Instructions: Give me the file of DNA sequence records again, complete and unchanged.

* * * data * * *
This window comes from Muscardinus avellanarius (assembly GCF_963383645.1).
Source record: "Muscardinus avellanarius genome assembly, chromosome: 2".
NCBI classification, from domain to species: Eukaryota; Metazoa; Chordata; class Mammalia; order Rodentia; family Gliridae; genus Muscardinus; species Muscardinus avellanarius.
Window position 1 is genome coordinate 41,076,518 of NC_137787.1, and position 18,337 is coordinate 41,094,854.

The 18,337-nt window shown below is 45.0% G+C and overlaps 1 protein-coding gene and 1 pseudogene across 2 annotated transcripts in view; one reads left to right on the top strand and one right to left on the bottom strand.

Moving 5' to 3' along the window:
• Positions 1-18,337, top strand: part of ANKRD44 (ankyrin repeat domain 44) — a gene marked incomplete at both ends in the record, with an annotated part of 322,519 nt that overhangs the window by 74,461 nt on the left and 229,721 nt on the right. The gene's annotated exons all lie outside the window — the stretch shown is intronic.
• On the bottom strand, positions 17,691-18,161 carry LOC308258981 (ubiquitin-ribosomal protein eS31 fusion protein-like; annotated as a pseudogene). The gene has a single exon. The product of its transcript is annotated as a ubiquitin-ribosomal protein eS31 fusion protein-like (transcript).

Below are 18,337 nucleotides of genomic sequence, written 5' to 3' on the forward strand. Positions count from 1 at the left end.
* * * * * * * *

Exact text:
This window comes from Muscardinus avellanarius (assembly GCF_963383645.1).
Source record: "Muscardinus avellanarius genome assembly, chromosome: 2".
NCBI classification, from domain to species: Eukaryota; Metazoa; Chordata; class Mammalia; order Rodentia; family Gliridae; genus Muscardinus; species Muscardinus avellanarius.
Window position 1 is genome coordinate 41,076,518 of NC_137787.1, and position 18,337 is coordinate 41,094,854.

The 18,337-nt window shown below is 45.0% G+C and overlaps 1 protein-coding gene and 1 pseudogene across 2 annotated transcripts in view; one reads left to right on the top strand and one right to left on the bottom strand.

Moving 5' to 3' along the window:
• Positions 1-18,337, top strand: part of ANKRD44 (ankyrin repeat domain 44) — a gene marked incomplete at both ends in the record, with an annotated part of 322,519 nt that overhangs the window by 74,461 nt on the left and 229,721 nt on the right. The gene's annotated exons all lie outside the window — the stretch shown is intronic.
• On the bottom strand, positions 17,691-18,161 carry LOC308258981 (ubiquitin-ribosomal protein eS31 fusion protein-like; annotated as a pseudogene). The gene has a single exon. The product of its transcript is annotated as a ubiquitin-ribosomal protein eS31 fusion protein-like (transcript).

Below are 18,337 nucleotides of genomic sequence, written 5' to 3' on the forward strand. Positions count from 1 at the left end.